George Washington Papers

From George Washington to the United States Senate and House of Representatives, 20 January 1794

To the United States Senate and House of Representatives

United States January 20th 1794.

Gentlemen of the Senate, and of the House of Representatives.

Having already laid before you a Letter of the 16th of August 1793, from the Secretary of State to our Minister at Paris; stating the conduct and urging the recal, of the Minister plenipotentiary of the Republic of France;1 I now communicate to you, that his conduct has been unequivocally disapproved; and that the strongest assurances have been given, that his recal should be expedited without delay.2

Go: Washington

LS, DNA: RG 46, Third Congress, 1793–95, Senate Records of Legislative Proceedings, President’s Messages; DS (in Edmund Randolph’s writing), DNA: RG 59, Miscellaneous Letters; LB, DNA: RG 233, Third Congress, 1793–95, House Records of Legislative Proceedings, Journals; LB, DLC:GW. The cover of the draft is addressed to “Colo. Hamilton & General Knox,” with instructions that “The bearer will take the letter from the one to the other gentleman.” Alexander Hamilton’s initials and Henry Knox’s signature appear on the draft under the word “approved,” which Hamilton added beneath the text of the message. Randolph then enclosed the draft with a brief cover letter to GW of 19 Jan. that reads: “E. Randolph has the honor of inclosing to the President, a message, concurred in by all the gentlemen” (DNA: RG 59, Miscellaneous Letters).

1On the administration’s decision to ask for the recall of Edmond Genet, see Cabinet Opinion, 23 Aug. 1793. Thomas Jefferson’s letter to Gouverneur Morris of 16 Aug. was submitted along with GW’s message to the U.S. Senate and House of Representatives of 5 Dec. 1793. For Jefferson’s letter to Morris, see Jefferson Papers description begins Julian P. Boyd et al., eds. The Papers of Thomas Jefferson. 40 vols. to date. Princeton, N.J., 1950—. description ends , 26:697–715.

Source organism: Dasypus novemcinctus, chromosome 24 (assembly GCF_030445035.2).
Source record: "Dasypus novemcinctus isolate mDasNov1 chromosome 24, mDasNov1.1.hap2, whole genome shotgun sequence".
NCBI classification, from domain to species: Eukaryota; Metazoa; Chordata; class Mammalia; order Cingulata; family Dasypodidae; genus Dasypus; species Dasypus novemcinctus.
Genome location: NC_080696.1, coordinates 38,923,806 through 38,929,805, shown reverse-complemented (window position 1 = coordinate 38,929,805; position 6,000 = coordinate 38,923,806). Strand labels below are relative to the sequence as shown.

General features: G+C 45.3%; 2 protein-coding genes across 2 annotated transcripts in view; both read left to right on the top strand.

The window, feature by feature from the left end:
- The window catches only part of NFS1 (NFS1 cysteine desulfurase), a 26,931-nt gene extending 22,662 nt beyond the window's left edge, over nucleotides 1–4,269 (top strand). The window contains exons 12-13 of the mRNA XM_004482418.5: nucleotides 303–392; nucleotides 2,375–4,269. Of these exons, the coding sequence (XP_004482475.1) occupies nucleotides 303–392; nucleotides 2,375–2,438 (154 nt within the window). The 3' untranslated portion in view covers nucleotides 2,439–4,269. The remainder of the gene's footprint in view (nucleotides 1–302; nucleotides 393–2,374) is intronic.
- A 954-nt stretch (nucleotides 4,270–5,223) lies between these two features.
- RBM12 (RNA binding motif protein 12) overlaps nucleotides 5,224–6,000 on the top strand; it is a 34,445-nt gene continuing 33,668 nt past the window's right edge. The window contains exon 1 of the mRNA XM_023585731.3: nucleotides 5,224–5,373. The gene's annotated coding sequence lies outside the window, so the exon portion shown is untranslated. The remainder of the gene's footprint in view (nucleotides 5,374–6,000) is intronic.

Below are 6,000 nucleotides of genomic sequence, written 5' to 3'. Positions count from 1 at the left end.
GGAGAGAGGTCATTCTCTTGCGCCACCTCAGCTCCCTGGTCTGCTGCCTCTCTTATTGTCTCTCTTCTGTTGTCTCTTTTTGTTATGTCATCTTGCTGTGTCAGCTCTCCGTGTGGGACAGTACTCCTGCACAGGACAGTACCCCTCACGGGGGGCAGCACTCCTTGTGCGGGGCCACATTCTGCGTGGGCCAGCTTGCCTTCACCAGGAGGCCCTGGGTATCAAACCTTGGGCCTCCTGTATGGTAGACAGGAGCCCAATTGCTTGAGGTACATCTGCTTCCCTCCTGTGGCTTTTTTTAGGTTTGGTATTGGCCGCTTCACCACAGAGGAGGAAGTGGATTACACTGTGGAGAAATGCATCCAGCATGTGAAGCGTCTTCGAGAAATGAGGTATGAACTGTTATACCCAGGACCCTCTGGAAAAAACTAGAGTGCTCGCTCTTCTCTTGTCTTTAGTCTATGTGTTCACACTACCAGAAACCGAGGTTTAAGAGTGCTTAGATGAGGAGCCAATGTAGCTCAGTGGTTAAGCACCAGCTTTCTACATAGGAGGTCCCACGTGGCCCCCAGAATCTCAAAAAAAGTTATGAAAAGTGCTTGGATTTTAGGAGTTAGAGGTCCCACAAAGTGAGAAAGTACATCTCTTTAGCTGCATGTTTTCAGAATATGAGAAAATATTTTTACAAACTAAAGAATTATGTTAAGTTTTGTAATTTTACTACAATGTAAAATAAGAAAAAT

2Morris’s first letter of 10 Oct. and that of 19 Oct. 1793 to former secretary of state Thomas Jefferson revealed that the French government had agreed to recall Genet (ASP, Foreign Relations description begins Walter Lowrie et al., eds. American State Papers. Documents, Legislative and Executive, of the Congress of the United States. 38 vols. Washington, D.C., Gales and Seaton, 1832–61. description ends , 1:372, 374–75). William Culver, who commanded the sloop Hannah, arrived at Philadelphia with these dispatches in mid-January (Gazette of the United States and Evening Advertiser [Philadelphia], 14 Jan. 1794). For the official notice of Genet’s recall, see Provisional Executive Council of France to GW, 15 Nov. 1793.

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